4 thoughts on “Digital Storytelling — A Guide

  1. I’m a fourth grade teacher in Montana and after reading your blog above about digital storytelling, I thought I’d go ahead and post a little here. I personally don’t use any digital storytelling media but I know as a classroom teacher, this would have a huge draw for my students. My biggest challenge right now is student access. I teach in a small community, where many kids have some kind of phone and most have access to a computer at home. I’m struggling with how do I get them access into electronic stories at school? We have a cart with 25 laptops that we can use to all access the internet and this is a place where I’ve seen electronic media being used (Tumblebooks, for example). In my perfect classroom, all students would have pads of some type so that they could truly interact with the computer and the stories that are available there. I would want them to involve actual reading as this is still a huge goal but as we get more and more access to media in our schools, I can see that there is a huge place for digital stories. Lastly, I’m also interested in having my students write their own digital stories. Currently we use Power Point and I’m hoping to have them use another type of presentation program this year such as Prezi. This is a far-cry from the story telling that we’re talking about here!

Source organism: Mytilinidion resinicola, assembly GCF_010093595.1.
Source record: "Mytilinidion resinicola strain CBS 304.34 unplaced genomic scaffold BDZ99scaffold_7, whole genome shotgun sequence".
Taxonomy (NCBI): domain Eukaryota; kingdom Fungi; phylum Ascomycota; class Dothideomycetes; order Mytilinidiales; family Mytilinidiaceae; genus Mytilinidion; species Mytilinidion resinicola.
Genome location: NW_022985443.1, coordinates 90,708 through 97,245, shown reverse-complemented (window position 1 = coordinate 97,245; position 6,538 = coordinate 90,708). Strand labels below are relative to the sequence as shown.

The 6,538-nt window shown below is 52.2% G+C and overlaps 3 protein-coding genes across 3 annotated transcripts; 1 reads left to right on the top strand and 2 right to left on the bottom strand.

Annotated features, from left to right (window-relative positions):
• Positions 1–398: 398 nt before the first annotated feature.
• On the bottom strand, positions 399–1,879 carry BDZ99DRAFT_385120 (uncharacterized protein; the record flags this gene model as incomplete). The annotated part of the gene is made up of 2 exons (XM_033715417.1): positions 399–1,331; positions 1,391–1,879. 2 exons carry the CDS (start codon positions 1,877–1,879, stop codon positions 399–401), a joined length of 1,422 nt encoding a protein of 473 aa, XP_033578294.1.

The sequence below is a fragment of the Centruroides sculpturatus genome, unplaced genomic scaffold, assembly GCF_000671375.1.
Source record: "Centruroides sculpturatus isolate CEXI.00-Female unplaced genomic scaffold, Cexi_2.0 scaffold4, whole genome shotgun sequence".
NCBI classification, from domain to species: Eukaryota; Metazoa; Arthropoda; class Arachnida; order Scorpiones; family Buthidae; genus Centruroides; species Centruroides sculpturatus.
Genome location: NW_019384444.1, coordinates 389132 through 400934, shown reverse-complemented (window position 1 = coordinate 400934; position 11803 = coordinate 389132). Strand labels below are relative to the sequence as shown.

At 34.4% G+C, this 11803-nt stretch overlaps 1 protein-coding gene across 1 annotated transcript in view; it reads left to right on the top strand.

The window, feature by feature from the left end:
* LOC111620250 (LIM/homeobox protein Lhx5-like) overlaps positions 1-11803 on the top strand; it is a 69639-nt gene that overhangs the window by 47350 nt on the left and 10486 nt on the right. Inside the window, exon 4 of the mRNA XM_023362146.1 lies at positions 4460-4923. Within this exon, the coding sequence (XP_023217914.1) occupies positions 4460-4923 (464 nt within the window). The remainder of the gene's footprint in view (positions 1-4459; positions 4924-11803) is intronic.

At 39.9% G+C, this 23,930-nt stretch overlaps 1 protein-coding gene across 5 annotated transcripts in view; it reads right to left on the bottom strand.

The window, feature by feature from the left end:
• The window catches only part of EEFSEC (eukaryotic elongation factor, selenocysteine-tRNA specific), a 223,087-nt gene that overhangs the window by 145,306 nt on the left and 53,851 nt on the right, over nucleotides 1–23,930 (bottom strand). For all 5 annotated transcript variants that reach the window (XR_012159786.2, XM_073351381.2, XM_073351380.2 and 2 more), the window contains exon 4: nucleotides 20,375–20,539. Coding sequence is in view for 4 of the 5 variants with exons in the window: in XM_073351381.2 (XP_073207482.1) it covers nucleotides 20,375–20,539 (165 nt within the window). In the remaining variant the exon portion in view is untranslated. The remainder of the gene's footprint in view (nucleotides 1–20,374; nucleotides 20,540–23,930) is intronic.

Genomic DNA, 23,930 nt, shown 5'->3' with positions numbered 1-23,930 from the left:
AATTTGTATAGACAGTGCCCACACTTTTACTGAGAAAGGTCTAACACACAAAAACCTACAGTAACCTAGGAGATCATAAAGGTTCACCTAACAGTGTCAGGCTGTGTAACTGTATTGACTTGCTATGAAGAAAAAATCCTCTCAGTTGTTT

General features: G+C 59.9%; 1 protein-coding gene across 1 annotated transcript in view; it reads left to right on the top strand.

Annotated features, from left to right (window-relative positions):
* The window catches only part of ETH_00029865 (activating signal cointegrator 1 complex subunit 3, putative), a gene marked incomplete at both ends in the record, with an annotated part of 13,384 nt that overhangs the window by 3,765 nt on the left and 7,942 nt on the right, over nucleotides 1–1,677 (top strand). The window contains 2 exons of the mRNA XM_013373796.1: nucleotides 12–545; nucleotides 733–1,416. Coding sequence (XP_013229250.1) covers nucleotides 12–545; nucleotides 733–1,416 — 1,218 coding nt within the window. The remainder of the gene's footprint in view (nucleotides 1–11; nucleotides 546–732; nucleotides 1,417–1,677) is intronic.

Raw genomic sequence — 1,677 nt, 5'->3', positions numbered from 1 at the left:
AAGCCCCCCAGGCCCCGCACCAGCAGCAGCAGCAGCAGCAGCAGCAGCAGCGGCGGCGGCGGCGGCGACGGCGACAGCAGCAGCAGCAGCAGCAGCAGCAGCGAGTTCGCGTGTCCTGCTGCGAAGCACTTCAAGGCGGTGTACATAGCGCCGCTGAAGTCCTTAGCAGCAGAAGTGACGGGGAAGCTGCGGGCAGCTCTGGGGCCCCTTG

2. It’s all not ready for prime-time. Actually, every example above, as aptly pointed out, is extremely lame. Although, it is a way for some people to justify the cost of a solution (smart phone, pad) in search of a problem. “Hey, look at this cool app!” No, dude, it’s not cool, and you’re spending way too much money on a device that you really don’t need.

  3. Pingback: Nice Post Mulling on Today’s Digital Storytelling — A Guide | arcadesunshine « Transmedia Camp 101